Dr. Paul Martin Lester’s study, “Syntactic Theory of Visual Communication” demonstrated that people only remember 10% of what they hear and 20% of what they read, but about 80% of what they see and do. “Vision trumps all other senses,” according to John Medina, author of “Brain Rules”. He says, “If you hear a piece of information, three days later you’ll remember 10% of it. Add a picture and you’ll remember 65%.”
The consensus among psychologists is that people like what they know. So reinforcing memory with visuals and helping customers create a positive correlation between a logo and a brand can go a long way toward building brand loyalty.
Why is this important? To demonstrate the value of brand names, New York University’s professor of finance Aswath Damodaran, compared companies making similar products: Apple and Dell, Honda and Ferrari, and notably Coca-Cola and Cott, makers of RC Cola. “Soda is water with a bunch of sugar and a lot of crap thrown in,” he said. “You can put whatever you want on the outside of the can, but there is really no difference between a cola and another cola. You may say that Coca-Cola tastes different — that’s what 100 years of playing with your mind does to you,” he stated.
The conclusion? Greater success in the cola business is about brand, not product. Damodaran valued Coca-Cola at $79.6 billion, compared to Cott, which was only $15.4 billion. The difference between the two is a whopping $64.2 billion—a serious brand name premium. If you think about it, that means that only something like 20% of Coca-Cola’s value is the product, while the balance is the equity—the premium price—garnered by their brand name and how it is viewed in the market.
What is a brand?
Your “brand” is what your customer thinks about when she hears your brand name. Brand is reputation. It’s how someone feels when he thinks about your products. Your visual identity is an important trigger to help customers remember and identify with your brand. Milton Glaser, the legendary graphic designer best known for the “I Love New York” logo, says that it has to do with simplicity. “You want to move the viewer in a perception so that when they first look at [the logo]…they get the idea, because that act between seeing and understanding is critical,” he said.
Characteristics of a strong visual identity
While there isn’t a set-in-stone rulebook for what makes the perfect logo or visual identity, there are a few things the best of them have in common. How does yours hold up?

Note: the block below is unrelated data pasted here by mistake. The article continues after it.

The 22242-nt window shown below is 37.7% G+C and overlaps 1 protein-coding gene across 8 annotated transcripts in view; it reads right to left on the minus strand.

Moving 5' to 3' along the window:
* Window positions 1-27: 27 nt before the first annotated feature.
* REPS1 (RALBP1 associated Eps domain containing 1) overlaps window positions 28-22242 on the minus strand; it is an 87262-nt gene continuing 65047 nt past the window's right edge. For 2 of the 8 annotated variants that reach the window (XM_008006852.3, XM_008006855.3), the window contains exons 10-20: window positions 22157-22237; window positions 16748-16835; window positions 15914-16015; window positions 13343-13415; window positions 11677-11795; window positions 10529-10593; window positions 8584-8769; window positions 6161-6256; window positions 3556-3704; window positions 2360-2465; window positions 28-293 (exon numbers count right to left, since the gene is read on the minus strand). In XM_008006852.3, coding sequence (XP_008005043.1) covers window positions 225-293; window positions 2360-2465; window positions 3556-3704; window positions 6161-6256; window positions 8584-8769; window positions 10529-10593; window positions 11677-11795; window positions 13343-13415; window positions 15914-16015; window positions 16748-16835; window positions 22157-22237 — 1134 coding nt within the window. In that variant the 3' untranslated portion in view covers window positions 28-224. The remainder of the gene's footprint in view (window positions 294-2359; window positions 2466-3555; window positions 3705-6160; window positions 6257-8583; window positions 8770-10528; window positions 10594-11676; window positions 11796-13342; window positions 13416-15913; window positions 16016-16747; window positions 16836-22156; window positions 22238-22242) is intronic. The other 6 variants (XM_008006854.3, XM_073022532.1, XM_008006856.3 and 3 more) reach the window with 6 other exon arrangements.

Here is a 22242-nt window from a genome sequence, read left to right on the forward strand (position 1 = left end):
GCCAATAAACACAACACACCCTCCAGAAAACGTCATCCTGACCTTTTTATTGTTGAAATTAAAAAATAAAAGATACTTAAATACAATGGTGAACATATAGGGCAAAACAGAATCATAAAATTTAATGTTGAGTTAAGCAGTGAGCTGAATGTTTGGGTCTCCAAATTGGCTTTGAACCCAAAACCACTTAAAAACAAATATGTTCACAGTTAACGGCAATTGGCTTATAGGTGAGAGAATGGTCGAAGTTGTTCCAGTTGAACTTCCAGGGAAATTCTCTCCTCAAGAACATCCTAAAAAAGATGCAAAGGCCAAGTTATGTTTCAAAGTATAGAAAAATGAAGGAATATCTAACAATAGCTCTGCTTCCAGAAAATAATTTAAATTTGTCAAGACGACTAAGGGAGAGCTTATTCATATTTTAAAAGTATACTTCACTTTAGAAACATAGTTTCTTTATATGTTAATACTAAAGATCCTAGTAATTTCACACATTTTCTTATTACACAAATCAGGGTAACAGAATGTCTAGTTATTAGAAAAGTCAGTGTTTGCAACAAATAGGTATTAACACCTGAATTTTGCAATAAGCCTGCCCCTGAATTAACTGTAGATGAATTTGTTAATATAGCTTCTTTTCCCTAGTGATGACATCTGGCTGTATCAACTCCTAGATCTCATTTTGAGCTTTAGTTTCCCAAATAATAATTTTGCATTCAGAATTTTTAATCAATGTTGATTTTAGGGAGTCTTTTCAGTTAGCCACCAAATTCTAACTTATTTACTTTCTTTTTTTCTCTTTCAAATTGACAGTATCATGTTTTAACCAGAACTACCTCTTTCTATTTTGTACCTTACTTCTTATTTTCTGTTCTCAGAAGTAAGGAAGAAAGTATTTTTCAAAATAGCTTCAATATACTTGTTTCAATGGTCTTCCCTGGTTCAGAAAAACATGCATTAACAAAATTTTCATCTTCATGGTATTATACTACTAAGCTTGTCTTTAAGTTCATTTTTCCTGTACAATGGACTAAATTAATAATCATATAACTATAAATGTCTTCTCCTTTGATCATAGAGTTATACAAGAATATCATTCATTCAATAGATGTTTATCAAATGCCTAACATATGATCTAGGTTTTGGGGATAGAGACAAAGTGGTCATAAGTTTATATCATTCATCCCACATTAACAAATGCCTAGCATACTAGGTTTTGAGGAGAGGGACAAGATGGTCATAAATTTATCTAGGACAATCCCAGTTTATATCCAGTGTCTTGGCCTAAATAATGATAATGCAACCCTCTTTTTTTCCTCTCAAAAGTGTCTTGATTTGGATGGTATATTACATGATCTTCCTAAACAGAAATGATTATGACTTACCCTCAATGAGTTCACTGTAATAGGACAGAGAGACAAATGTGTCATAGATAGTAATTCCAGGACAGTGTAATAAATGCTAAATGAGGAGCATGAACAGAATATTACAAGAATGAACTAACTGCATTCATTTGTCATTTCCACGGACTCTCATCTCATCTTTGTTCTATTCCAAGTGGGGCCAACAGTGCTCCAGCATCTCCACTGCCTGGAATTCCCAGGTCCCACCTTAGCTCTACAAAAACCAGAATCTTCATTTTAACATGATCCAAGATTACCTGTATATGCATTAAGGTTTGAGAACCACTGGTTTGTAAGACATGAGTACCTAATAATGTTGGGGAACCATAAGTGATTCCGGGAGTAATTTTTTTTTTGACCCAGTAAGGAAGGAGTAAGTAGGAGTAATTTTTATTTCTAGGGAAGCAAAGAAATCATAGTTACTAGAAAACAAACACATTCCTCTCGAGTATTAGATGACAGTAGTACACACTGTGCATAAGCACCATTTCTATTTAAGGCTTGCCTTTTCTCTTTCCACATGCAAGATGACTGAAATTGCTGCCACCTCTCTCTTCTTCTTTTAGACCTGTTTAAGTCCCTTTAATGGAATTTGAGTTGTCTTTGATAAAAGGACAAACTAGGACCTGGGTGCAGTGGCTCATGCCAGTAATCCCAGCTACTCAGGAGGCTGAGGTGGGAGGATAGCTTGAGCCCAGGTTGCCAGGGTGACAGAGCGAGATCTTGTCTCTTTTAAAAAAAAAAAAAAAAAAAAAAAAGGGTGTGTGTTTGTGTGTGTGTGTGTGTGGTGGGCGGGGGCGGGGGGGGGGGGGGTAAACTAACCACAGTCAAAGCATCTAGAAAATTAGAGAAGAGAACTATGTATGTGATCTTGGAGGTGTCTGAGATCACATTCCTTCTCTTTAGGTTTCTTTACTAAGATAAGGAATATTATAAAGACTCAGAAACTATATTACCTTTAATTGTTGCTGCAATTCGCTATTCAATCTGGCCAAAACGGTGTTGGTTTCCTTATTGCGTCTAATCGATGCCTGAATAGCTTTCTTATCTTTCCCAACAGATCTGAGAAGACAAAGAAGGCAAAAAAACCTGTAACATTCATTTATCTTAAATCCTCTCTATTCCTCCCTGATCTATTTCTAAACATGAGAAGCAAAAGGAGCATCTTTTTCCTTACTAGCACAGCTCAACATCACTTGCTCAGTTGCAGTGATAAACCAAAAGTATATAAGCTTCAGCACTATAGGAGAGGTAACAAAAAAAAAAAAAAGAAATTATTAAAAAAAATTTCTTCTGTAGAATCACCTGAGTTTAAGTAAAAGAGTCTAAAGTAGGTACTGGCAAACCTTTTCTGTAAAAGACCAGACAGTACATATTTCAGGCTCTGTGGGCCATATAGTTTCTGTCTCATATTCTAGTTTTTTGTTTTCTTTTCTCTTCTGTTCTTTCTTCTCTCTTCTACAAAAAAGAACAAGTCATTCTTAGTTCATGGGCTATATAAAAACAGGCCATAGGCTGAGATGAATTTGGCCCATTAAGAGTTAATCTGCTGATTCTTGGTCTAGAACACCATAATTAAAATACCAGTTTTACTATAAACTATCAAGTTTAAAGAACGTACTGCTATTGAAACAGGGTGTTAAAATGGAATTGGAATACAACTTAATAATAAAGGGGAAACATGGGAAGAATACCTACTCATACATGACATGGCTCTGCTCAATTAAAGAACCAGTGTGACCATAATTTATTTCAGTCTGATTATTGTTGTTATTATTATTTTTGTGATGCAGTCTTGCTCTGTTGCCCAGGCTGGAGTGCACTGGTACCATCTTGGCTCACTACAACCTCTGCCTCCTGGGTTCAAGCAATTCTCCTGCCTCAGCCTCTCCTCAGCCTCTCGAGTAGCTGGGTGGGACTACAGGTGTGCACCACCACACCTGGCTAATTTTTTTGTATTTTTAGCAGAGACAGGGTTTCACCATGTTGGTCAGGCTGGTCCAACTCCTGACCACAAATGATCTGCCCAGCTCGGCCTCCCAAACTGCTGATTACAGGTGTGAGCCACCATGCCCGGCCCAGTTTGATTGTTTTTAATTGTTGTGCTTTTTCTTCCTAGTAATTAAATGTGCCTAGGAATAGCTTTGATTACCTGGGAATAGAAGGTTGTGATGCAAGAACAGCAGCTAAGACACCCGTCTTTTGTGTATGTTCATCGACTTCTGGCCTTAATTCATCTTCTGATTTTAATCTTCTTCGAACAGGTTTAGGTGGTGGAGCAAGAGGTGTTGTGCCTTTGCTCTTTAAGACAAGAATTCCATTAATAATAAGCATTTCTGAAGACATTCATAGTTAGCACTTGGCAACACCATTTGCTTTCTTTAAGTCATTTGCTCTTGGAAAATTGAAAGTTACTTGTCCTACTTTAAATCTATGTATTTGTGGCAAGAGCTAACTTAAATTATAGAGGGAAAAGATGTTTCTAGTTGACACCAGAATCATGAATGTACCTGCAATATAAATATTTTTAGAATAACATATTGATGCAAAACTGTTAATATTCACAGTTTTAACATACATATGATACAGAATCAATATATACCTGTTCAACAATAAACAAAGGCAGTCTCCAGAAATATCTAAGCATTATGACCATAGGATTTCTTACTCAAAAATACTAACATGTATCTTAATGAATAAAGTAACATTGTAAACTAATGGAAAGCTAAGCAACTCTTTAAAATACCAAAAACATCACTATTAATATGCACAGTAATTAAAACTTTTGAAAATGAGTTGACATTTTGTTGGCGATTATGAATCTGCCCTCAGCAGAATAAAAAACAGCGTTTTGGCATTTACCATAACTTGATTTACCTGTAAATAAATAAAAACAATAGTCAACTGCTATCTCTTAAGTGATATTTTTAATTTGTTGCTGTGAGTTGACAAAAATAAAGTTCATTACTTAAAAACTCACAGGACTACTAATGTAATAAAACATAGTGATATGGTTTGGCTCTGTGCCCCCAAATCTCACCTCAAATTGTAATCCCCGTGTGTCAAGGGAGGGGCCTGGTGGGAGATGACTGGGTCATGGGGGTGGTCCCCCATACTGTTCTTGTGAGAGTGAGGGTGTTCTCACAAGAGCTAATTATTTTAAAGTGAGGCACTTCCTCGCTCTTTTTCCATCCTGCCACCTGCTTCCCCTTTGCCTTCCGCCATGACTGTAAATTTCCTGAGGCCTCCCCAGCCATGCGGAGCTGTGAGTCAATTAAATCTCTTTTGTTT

1) Does it convey the right message and differentiate you from your peers? Is it serious when it should be fun, haphazard when it should be polished or does it reach that target perfectly? Use your visual identity to reinforce your brand promise. It needs to harmonize with all of your messaging.
2) Does it convey professionalism and trust? Is it appropriate? Does it make sense to your target audience? Most folks are unlikely to bank with a financial institution called “Fred’s Bank” with a logo of a cartoon dollar sign and a tagline of “Give us your money—we like money!” That’s not exactly trust-inspiring. But parents might like that exact same whimsical approach for a kid’s game for learning about money. Know your market and make sure you’re speaking directly to their needs, wants and concerns.
3) Is it unique and memorable? Does it stand out in the crowd and have impact? This is probably the single biggest element of an effective visual identity. If it’s overly trendy, lacking in conceptual qualities or simply not different enough, nobody will remember it a few minutes after seeing it. Logos that can be remembered are the ones that have wit, character, surprise, or some other kind of “aha moment” that will delight the customer and imprint it in their minds.
4) Is it consistent? When you’re not consistent with your message, customers will be confused about who you are. They will be much less likely to remember you compared to another brand who is consistent.
5) Can it be easily misinterpreted? We’ve seen some doozies of horror stories on this topic. Do you really want your logo to become a Facebook meme? These images should illustrate what I mean:
6) Is it adaptable and scalable? Overly complex logos become problematic not just because they create brain overload with customers, but also as soon as you need to fax, embroider, or print them in black and white.